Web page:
Joyce Hinnefeld


Tuesday, August 31, 2010

The Stage in my Brain

I am not a writer of plays, but I’m struck by how often I see the things I’ve written in dramatic terms. In my novel In Hovering Flight, I used that dramatic structure deliberately: on the morning after Addie Kavanagh’s death, the people closest to her appear, one by one—like characters on a stage—on the porch of the house where she has died.

That’s not how my new novel, Stranger Here Below, is structured. But when I think back over the long process of writing and rewriting this book, back to the beginning, to the first inklings of what it would be, it seems to me that the stories of Stranger Here Below presented themselves to me almost like they would in a play.

First came the setting—the stage. I visited two beautiful places in Kentucky years ago: the Pleasant Hill Shaker site ( and Berea College ( Pleasant Hill is now a restored historic site that’s open to visitors; Berea College is still a thriving college. If you visit these communities, I think you’ll see why both fired my imagination. Both are filled with beautiful buildings and stunning crafts, surrounded by the green hills and knobs of Kentucky. And each is steeped in its own complex, sometimes painful, sometimes ecstatic history.

Onto this stage walked Sister Georgia. Granddaughter of a fervent abolitionist; her mother dead at her birth, her father frail and well-meaning, but fearful, forbidding his daughter’s one great love. She would be connected with both Berea and Pleasant Hill, I decided. And she would live long enough to witness profound and tragic changes at both.

Then onto that Kentucky stage skipped/danced/marched/stormed a wild girl named Amazing Grace Jansen, or Maze for short. Her heart in the mountains, in the weaving and the music that she’d learned to love as a child. Refusing to believe things have to be the way they are—that she can’t be friends with a black girl, that she has to go to college and become a teacher, that our nation can pluck young boys from the poor countryside and send them off to die in unasked-for wars.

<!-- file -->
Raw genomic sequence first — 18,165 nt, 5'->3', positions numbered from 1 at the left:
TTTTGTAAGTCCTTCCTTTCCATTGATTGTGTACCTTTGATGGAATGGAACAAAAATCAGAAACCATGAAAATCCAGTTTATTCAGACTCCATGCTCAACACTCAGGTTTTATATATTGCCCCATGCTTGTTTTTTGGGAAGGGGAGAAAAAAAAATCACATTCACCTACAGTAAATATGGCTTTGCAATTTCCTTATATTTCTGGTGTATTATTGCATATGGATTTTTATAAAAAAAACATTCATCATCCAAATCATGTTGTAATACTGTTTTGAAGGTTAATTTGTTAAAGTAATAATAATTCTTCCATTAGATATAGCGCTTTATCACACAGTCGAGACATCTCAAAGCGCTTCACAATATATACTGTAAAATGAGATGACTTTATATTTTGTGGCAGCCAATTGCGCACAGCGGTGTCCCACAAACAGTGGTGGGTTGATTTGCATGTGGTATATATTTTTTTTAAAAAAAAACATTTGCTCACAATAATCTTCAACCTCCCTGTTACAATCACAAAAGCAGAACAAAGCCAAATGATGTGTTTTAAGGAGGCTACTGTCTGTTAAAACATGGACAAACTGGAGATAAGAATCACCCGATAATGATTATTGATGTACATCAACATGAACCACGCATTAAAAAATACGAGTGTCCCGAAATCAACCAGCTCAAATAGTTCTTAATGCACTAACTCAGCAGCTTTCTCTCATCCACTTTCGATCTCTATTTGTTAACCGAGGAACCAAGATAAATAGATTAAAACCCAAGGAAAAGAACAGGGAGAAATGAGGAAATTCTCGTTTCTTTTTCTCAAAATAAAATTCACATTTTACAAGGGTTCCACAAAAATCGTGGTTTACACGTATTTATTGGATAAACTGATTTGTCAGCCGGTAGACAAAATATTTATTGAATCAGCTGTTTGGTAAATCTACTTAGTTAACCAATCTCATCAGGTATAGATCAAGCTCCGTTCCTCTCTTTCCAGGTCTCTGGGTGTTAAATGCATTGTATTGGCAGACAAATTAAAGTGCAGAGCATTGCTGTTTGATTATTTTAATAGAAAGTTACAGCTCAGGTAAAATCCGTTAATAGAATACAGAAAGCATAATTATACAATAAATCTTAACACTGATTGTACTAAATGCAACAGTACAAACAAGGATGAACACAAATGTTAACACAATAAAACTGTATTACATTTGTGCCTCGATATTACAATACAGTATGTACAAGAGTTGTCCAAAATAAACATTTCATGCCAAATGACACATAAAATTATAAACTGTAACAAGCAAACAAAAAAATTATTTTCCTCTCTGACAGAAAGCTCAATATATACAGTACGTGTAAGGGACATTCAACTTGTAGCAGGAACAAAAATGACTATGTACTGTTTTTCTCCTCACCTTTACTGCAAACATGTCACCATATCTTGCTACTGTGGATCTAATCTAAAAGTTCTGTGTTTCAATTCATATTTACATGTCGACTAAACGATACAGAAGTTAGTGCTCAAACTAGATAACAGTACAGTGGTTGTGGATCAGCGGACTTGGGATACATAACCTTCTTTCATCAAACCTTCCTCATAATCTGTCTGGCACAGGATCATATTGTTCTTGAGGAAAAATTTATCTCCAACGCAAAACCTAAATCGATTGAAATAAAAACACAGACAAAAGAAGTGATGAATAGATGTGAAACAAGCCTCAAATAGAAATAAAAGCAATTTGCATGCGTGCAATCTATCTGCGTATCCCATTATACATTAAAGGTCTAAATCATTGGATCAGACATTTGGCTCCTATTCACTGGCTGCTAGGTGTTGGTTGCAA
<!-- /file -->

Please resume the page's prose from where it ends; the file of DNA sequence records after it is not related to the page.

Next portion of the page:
Next came Maze’s roommate at Berea, Mary Elizabeth Cox. Quiet, watchful, a gifted pianist who hasn’t yet found her way to her own place, her own heart, in the music she plays. Determined to be good in other people’s eyes, but not at all sure why. Puzzled by her roommate Maze—amused by her at times, frustrated by her at others. Locked out of the story of her own mother’s painful past.

Then these girls’ mothers—Vista Jansen and Sarah Cox—each of whom presented me with a story that broke my heart.

That may sound a little too mystical for some (“they just walked onto the stage in my brain and I wrote their stories”), but it doesn’t feel too off the mark as I write this. Of course, what I’m leaving out is the years of reading and research I did, all I learned about the early Shakers and their eventual fading, about the Jim Crow era, about life in a border state like Kentucky. Speaking of things that will break your heart.

Stranger Here Below moves back and forth in time, telling all these women’s stories in pieces that are woven together, bringing the reader all the way from Sister Georgia’s birth in 1872 to an anguished letter that Maze writes to Mary Elizabeth in 1968. Once these women walked onto that Kentucky stage, I found that I couldn’t write their stories in simple chronological order. History—our personal histories, our national history here in the U.S.—just seems to me more complex than this. And it does seem to repeat itself, often in tragic ways.

In the weeks ahead I hope to write more here about the process of learning, and writing, about history, race, repeated mistakes, etc. But also about happier discoveries I've made during the years of working on Stranger Here Below--of the Shakers and their visions, the beautiful music and intricate handcrafts of the mountains, the passions and committed struggles of an overlooked place and time in American history.

John Fee, the founder of Berea College, said “History should have its lessons.” I worry sometimes that it doesn’t. But I continue to hope that it does.

1 comment:

  1. Beautiful post, Joyce -- I can't wait to read this book!